• Which new forms of knowledge emerged in this context? What forms of violence and coercion were instrumental to achieving the goals of planning?
  • How, in response to planning, did entrepreneurs reorganize their business practices to comply with the new regimes of state planning? How did they contest or modify the planning priorities set by the government? Did private entrepreneurs organize themselves to effectively reshape policies for their own ends?


FRIDAY, NOVEMBER 10, 2023 | (399 Ruehl Family Room, Julis Romo Rabinowitz Building)
1.00 pm - 2:15 pm The Past and Future of Planning  (panel discussion open to the Princeton University community)
  • Bill Janeway, University of Cambridge
  • Liz Chatterjee, University of Chicago
  • Harold James, Princeton University
  • Yakov Feygin, Berggruen Institute
2:30 – 4:00 pm East Asia
  • Xiao Sun, Princeton University: Owning A Factory in Mao’s China, Nationalizing the Cotton Textile Industry (1949-1958)
  • Peilun Hao, Princeton University: Rescuing the “Bloated” Mills: Shanghai’s Flour Industry and the State, 1946-1956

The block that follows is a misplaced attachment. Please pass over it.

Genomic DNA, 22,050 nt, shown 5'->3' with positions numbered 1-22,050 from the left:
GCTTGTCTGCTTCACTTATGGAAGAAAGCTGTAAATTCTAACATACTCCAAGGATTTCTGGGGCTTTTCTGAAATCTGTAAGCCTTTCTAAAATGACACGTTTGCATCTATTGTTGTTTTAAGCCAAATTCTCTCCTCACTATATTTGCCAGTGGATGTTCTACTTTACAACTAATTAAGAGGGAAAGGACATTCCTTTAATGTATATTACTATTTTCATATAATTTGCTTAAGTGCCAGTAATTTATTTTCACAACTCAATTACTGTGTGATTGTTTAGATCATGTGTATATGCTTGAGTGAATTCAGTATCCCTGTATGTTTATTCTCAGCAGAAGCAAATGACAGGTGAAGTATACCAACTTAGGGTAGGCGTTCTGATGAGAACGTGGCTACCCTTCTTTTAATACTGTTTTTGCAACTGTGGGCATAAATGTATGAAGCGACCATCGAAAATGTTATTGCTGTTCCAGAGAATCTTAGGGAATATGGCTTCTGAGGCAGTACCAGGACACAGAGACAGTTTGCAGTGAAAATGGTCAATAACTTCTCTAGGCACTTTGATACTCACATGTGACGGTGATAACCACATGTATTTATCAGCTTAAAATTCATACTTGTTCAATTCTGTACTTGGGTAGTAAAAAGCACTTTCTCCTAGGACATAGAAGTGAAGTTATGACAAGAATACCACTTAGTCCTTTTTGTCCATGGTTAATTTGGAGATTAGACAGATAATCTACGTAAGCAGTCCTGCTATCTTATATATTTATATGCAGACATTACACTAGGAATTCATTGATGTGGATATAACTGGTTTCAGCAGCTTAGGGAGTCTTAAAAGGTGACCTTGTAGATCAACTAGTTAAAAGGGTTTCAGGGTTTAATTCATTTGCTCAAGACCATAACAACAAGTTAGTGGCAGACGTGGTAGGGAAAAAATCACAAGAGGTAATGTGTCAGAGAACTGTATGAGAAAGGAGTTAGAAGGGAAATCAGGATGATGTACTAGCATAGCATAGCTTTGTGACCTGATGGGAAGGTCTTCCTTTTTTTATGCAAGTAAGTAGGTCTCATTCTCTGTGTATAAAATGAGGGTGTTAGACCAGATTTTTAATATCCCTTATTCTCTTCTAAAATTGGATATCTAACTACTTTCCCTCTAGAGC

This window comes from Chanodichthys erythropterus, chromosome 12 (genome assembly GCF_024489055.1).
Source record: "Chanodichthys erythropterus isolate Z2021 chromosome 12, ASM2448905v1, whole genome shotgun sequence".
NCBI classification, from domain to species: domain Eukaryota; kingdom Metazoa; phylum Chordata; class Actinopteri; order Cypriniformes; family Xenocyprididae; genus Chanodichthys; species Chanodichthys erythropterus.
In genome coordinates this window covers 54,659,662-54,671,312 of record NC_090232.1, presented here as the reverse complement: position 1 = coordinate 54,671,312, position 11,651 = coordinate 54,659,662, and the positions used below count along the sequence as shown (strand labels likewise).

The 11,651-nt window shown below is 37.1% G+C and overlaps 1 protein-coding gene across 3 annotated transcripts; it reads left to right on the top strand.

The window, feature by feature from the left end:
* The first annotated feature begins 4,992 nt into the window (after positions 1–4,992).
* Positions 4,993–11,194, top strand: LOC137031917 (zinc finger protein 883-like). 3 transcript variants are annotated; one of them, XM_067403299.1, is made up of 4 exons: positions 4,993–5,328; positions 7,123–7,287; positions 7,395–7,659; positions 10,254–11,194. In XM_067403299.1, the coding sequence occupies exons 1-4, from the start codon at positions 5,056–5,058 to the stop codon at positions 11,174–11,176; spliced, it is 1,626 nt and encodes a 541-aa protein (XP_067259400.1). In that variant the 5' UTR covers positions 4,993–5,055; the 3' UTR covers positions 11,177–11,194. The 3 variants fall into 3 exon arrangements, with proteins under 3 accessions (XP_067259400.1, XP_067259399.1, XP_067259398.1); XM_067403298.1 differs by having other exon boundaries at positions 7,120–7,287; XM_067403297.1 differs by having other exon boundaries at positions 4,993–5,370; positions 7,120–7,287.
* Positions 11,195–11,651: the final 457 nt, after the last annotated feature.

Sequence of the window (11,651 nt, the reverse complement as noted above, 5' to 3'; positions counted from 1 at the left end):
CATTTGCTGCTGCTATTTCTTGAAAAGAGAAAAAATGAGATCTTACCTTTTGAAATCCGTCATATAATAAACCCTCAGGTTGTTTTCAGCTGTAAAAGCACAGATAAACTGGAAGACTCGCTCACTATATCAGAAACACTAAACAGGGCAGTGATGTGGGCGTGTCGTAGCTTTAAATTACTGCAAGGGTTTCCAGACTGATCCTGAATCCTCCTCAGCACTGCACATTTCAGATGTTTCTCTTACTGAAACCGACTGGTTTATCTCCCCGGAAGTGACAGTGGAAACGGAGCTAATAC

• Yujie Li, University of Chicago/ UMD: “(Un)Planning the muscle-powered transportation: How mule carts defied the statistical regime of People’s Republic of China”

Chair/Discussant: Elizabeth Chatterjee

4:15 – 5:45 pm  Northern Eurasia
  • Véronique Mickisch, NYU: Friedrich Pollock: From the German revolution and Soviet planning to the New Deal, 1918-1938
  • Adam Leeds, Columbia University: Accounting for Socialism: Yegor Gaidar, Reform Thinking Before Transition, and Plannedness without the Plan
  • Antoine Jourdain, EHESS (Paris): Lost in “Concertation”: Planning French Agricultural Production (1948 – 1962)